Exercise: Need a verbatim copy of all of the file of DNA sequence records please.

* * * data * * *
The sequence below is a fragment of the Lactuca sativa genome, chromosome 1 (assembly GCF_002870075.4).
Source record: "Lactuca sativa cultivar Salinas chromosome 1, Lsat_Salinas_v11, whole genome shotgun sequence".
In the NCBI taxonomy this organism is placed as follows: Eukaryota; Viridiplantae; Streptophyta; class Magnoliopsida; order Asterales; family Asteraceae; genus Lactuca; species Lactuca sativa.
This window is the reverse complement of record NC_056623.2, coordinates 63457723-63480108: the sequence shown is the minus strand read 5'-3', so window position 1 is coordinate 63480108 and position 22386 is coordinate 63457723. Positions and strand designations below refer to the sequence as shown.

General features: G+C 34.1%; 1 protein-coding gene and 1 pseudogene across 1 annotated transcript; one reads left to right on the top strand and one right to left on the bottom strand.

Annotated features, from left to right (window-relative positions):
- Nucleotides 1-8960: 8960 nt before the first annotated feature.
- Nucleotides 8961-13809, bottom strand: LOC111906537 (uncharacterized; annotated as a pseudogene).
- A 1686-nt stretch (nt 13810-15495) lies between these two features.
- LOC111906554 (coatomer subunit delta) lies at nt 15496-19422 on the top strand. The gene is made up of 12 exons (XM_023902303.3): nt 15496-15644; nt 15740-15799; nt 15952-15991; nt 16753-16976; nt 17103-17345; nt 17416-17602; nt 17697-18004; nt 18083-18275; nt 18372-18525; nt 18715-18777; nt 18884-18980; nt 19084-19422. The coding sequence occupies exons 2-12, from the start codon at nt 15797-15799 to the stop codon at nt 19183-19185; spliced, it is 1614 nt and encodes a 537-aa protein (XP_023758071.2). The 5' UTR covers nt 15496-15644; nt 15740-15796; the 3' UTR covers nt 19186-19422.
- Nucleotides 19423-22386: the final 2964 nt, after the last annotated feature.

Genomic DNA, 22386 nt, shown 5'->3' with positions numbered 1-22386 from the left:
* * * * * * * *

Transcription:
The sequence below is a fragment of the Lactuca sativa genome, chromosome 1 (assembly GCF_002870075.4).
Source record: "Lactuca sativa cultivar Salinas chromosome 1, Lsat_Salinas_v11, whole genome shotgun sequence".
In the NCBI taxonomy this organism is placed as follows: Eukaryota; Viridiplantae; Streptophyta; class Magnoliopsida; order Asterales; family Asteraceae; genus Lactuca; species Lactuca sativa.
This window is the reverse complement of record NC_056623.2, coordinates 63457723-63480108: the sequence shown is the minus strand read 5'-3', so window position 1 is coordinate 63480108 and position 22386 is coordinate 63457723. Positions and strand designations below refer to the sequence as shown.

General features: G+C 34.1%; 1 protein-coding gene and 1 pseudogene across 1 annotated transcript; one reads left to right on the top strand and one right to left on the bottom strand.

Annotated features, from left to right (window-relative positions):
- Nucleotides 1-8960: 8960 nt before the first annotated feature.
- Nucleotides 8961-13809, bottom strand: LOC111906537 (uncharacterized; annotated as a pseudogene).
- A 1686-nt stretch (nt 13810-15495) lies between these two features.
- LOC111906554 (coatomer subunit delta) lies at nt 15496-19422 on the top strand. The gene is made up of 12 exons (XM_023902303.3): nt 15496-15644; nt 15740-15799; nt 15952-15991; nt 16753-16976; nt 17103-17345; nt 17416-17602; nt 17697-18004; nt 18083-18275; nt 18372-18525; nt 18715-18777; nt 18884-18980; nt 19084-19422. The coding sequence occupies exons 2-12, from the start codon at nt 15797-15799 to the stop codon at nt 19183-19185; spliced, it is 1614 nt and encodes a 537-aa protein (XP_023758071.2). The 5' UTR covers nt 15496-15644; nt 15740-15796; the 3' UTR covers nt 19186-19422.
- Nucleotides 19423-22386: the final 2964 nt, after the last annotated feature.

Genomic DNA, 22386 nt, shown 5'->3' with positions numbered 1-22386 from the left: